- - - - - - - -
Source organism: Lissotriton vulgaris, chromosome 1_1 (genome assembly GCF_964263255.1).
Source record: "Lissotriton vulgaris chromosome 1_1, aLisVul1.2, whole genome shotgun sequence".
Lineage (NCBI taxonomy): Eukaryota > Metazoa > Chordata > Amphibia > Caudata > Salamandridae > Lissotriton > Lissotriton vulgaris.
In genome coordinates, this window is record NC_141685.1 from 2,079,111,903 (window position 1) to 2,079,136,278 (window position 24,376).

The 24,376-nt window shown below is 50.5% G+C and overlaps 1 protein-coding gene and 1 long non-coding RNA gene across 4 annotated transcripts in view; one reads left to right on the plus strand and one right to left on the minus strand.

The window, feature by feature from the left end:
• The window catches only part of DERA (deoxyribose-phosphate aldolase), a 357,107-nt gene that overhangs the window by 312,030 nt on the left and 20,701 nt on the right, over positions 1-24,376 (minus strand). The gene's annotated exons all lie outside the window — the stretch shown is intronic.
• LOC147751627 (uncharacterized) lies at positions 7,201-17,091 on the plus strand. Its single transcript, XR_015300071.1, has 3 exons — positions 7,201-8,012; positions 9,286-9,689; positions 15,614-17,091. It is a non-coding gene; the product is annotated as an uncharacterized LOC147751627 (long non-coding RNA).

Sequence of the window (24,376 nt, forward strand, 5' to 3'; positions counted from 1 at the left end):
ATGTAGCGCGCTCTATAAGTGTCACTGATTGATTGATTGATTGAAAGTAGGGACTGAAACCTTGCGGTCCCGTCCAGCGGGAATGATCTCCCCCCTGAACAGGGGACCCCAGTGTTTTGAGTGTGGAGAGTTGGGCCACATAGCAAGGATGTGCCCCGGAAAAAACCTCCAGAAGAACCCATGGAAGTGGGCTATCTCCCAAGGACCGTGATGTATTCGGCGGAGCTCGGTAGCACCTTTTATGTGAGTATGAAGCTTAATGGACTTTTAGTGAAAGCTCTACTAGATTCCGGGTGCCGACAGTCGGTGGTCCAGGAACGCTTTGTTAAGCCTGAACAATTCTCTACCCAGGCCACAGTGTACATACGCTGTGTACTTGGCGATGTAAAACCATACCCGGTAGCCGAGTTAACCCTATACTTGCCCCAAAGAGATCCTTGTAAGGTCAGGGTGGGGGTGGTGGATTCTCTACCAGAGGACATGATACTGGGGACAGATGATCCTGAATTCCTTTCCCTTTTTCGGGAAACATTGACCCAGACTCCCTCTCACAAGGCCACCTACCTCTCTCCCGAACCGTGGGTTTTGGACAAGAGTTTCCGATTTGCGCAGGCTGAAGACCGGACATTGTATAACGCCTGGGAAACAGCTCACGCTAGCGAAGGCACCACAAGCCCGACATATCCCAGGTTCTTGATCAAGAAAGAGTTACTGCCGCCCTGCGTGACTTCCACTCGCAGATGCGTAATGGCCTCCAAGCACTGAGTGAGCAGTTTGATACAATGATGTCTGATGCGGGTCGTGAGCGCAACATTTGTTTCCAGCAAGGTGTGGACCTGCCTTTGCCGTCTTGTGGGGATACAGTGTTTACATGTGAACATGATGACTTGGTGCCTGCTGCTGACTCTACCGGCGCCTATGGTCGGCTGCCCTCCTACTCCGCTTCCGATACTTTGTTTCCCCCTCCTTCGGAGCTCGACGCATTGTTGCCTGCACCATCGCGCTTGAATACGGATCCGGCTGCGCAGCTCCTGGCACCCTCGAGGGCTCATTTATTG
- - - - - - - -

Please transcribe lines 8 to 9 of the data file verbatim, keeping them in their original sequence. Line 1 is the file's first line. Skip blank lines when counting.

• LOC147751627 (uncharacterized) lies at positions 7,201-17,091 on the plus strand. Its single transcript, XR_015300071.1, has 3 exons — positions 7,201-8,012; positions 9,286-9,689; positions 15,614-17,091. It is a non-coding gene; the product is annotated as an uncharacterized LOC147751627 (long non-coding RNA).

Sequence of the window (24,376 nt, forward strand, 5' to 3'; positions counted from 1 at the left end):